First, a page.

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In accordance with Article VI, Section 18 the House of Representatives proportionally
apportioned its twelve seats in the Commission on Appointments among the several political
parties represented in that chamber.
Petitioner Raul Daza challenged his removal from the CoA and the assumption of his seat by
Luis C. Singson. Daza was among those chosen as a representative of the Liberal Party(LP).
The LDP was reorganized a year later which resulted in a political realignment in the HR.
Twenty four members of the LP formally resigned from that party and joined the LDP.
On the basis of this development, the HR revised its representation in the CoA withdrawing
the seat occupied by the petitioner and giving this to the newly-formed LDP. Then, the chamber
elected a new set of representatives consisting of the original members except the petitioner
and including therein respondent Luis C. Singson as the additional member from the LDP.
Acting initially on Dazas petition for prohibition and injunction with preliminary injunction,
the court issued a temporary restraining order that same day to prevent both the petitioner and
the respondent from serving in the Commission on Appointments.
1. WON the case at bar is political in nature and contrary to the jurisdiction of the
2. WON Daza can be removed from the CoA because the reorganization of the House
representation in the said body is not based on a permanent political realignment because
the LDP is not a duly registered political party and has not yet attained political stability
1. Does the situation present a political question?
Political question refers to those questions which, under the Constitution, are to be decided by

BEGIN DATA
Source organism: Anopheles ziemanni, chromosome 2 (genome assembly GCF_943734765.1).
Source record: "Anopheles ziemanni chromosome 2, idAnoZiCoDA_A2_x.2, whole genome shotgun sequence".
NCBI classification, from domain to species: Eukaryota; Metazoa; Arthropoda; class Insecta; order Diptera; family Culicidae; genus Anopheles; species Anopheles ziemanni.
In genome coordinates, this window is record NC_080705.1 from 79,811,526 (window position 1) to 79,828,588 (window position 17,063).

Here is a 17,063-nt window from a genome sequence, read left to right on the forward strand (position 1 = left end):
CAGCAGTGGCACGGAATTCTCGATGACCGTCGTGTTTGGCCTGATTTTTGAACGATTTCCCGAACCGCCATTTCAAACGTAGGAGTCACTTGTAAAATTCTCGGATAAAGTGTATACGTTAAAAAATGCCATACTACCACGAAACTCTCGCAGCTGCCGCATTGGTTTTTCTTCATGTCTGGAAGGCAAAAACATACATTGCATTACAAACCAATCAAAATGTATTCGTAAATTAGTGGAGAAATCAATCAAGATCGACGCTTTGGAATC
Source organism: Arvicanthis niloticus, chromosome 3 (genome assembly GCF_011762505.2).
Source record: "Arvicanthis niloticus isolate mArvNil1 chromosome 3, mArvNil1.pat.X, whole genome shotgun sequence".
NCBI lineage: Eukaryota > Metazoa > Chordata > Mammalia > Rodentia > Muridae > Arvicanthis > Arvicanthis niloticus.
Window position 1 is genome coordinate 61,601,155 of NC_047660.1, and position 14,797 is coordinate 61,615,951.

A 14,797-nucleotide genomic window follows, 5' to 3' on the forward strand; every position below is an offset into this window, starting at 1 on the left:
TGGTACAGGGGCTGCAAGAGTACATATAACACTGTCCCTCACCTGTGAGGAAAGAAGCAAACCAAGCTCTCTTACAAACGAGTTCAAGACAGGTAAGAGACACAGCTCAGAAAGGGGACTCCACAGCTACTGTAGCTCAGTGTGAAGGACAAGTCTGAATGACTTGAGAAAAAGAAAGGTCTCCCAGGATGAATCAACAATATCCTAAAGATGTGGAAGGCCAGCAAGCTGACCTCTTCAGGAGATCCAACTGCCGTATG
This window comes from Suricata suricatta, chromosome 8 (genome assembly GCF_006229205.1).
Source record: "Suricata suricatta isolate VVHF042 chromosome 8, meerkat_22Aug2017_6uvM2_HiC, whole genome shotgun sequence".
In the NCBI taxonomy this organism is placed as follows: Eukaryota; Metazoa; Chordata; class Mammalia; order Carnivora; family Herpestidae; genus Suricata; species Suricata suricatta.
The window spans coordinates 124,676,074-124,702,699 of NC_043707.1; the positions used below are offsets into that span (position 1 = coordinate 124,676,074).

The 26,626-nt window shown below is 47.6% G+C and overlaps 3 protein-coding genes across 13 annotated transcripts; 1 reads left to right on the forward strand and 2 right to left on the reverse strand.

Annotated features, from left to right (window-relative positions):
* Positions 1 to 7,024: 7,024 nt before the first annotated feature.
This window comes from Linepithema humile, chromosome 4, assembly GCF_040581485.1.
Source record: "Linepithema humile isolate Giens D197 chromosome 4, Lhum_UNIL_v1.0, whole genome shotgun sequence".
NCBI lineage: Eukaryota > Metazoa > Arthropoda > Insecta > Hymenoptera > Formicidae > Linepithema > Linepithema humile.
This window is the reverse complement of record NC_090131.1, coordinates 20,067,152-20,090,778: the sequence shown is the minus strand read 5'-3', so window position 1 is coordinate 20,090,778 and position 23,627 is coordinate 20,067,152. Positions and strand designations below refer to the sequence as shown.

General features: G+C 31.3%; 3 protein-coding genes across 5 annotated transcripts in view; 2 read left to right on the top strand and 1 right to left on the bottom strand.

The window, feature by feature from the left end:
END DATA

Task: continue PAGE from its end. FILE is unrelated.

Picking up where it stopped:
the people in their sovereign capacity, or in regard to which full discretionary authority has
been delegated to the Legislature or executive branch of the Government
The question is justiciable. The issue is one of legality not of wisdom. The ascertainment
of the manner of forming the Commission on Appointments is distinct from the
discretion of the parties to designate their representatives. And even if the question were
political in nature, it would still come under the expanded power of review in Article
VIII, Section 1, which includes the authority to determine whether grave abuse of
discretion amounting to excess or lack of jurisdiction has been committed by any branch
or instrumentality of the government.
2. If the petitioner's argument were to be pursued, the 157 members of the LDP in the House of
Representatives would have to be denied representation in the CoA and, for that matter, also
the Electoral Tribunal. The independents also cannot be represented because they belong to no
political party. That would virtually leave the Liberal Party only with all of its seventeen
members to claim all the twelve seats of the HR in the CoA and the six legislative seats in the
House Electoral Tribunal.
As for the other condition that the party must survive in a general congressional election, the
LDP has doubtless also passed that test, if only vicariously. It may even be said that as it now
commands the biggest following in the House of Representatives, the party has not only
survived but in fact prevailed.
The Constitution requires proportional representation of the parties in both houses of
Congress. Nowhere, however, does the Constitution require that the party must be a
registered party. (Moreover, in the course of the litigation, the Commission on Elections
affirmed the registration of the LDP as a political party.) The sense of the Constitution
is that the membership in the Commission on Appointments must always reflect
political alignments in Congress and must therefore adjust to changes. It is
understood that such changes in party affiliation must be permanent and not merely
temporary alliances or factional divisions not involving severance of political loyalties or
formal disaffiliation and permanent shifts of allegiance from one political party to
WHEREFORE, the petition is DISMISSED. The temporary restraining order dated January 13,
1989, is LIFTED. The Court holds that the respondent has been validly elected as a member of
the Commission on Appointments and is entitled to assume his seat in that body pursuant to
Article VI, Section 18, of the Constitution. No pronouncement as to costs.